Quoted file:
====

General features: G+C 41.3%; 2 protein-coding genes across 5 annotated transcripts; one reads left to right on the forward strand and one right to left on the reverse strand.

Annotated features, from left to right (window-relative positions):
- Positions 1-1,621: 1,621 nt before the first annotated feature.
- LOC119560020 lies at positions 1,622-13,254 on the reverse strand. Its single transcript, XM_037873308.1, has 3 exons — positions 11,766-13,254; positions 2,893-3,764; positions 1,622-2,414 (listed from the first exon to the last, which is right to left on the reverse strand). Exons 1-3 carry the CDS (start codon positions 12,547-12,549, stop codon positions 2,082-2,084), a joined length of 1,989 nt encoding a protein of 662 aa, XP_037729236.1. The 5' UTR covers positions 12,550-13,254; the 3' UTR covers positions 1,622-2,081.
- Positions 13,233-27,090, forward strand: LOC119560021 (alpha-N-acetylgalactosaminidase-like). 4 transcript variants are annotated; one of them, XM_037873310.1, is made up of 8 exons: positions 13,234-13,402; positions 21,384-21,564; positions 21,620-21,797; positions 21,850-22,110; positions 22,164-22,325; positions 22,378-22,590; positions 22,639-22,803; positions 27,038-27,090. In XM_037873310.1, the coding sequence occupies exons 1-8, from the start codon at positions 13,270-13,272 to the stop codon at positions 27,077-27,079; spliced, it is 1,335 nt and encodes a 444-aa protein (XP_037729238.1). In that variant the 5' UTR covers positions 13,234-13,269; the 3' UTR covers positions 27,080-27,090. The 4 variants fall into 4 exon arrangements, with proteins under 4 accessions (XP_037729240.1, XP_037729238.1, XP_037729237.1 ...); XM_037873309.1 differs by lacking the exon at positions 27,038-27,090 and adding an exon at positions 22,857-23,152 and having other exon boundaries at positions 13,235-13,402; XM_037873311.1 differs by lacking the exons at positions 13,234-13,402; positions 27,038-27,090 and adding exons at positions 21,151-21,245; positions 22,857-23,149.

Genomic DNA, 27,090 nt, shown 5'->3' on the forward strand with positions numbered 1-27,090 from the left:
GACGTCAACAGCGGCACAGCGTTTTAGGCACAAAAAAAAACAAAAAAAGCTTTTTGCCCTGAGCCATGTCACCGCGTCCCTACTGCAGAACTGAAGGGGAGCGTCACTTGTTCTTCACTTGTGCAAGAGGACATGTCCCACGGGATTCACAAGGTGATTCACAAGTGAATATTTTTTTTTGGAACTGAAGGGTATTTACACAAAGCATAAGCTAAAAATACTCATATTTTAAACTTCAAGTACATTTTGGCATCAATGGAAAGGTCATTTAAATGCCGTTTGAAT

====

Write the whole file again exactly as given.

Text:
General features: G+C 41.3%; 2 protein-coding genes across 5 annotated transcripts; one reads left to right on the forward strand and one right to left on the reverse strand.

Annotated features, from left to right (window-relative positions):
- Positions 1-1,621: 1,621 nt before the first annotated feature.
- LOC119560020 lies at positions 1,622-13,254 on the reverse strand. Its single transcript, XM_037873308.1, has 3 exons — positions 11,766-13,254; positions 2,893-3,764; positions 1,622-2,414 (listed from the first exon to the last, which is right to left on the reverse strand). Exons 1-3 carry the CDS (start codon positions 12,547-12,549, stop codon positions 2,082-2,084), a joined length of 1,989 nt encoding a protein of 662 aa, XP_037729236.1. The 5' UTR covers positions 12,550-13,254; the 3' UTR covers positions 1,622-2,081.
- Positions 13,233-27,090, forward strand: LOC119560021 (alpha-N-acetylgalactosaminidase-like). 4 transcript variants are annotated; one of them, XM_037873310.1, is made up of 8 exons: positions 13,234-13,402; positions 21,384-21,564; positions 21,620-21,797; positions 21,850-22,110; positions 22,164-22,325; positions 22,378-22,590; positions 22,639-22,803; positions 27,038-27,090. In XM_037873310.1, the coding sequence occupies exons 1-8, from the start codon at positions 13,270-13,272 to the stop codon at positions 27,077-27,079; spliced, it is 1,335 nt and encodes a 444-aa protein (XP_037729238.1). In that variant the 5' UTR covers positions 13,234-13,269; the 3' UTR covers positions 27,080-27,090. The 4 variants fall into 4 exon arrangements, with proteins under 4 accessions (XP_037729240.1, XP_037729238.1, XP_037729237.1 ...); XM_037873309.1 differs by lacking the exon at positions 27,038-27,090 and adding an exon at positions 22,857-23,152 and having other exon boundaries at positions 13,235-13,402; XM_037873311.1 differs by lacking the exons at positions 13,234-13,402; positions 27,038-27,090 and adding exons at positions 21,151-21,245; positions 22,857-23,149.

Genomic DNA, 27,090 nt, shown 5'->3' on the forward strand with positions numbered 1-27,090 from the left:
GACGTCAACAGCGGCACAGCGTTTTAGGCACAAAAAAAAACAAAAAAAGCTTTTTGCCCTGAGCCATGTCACCGCGTCCCTACTGCAGAACTGAAGGGGAGCGTCACTTGTTCTTCACTTGTGCAAGAGGACATGTCCCACGGGATTCACAAGGTGATTCACAAGTGAATATTTTTTTTTGGAACTGAAGGGTATTTACACAAAGCATAAGCTAAAAATACTCATATTTTAAACTTCAAGTACATTTTGGCATCAATGGAAAGGTCATTTAAATGCCGTTTGAAT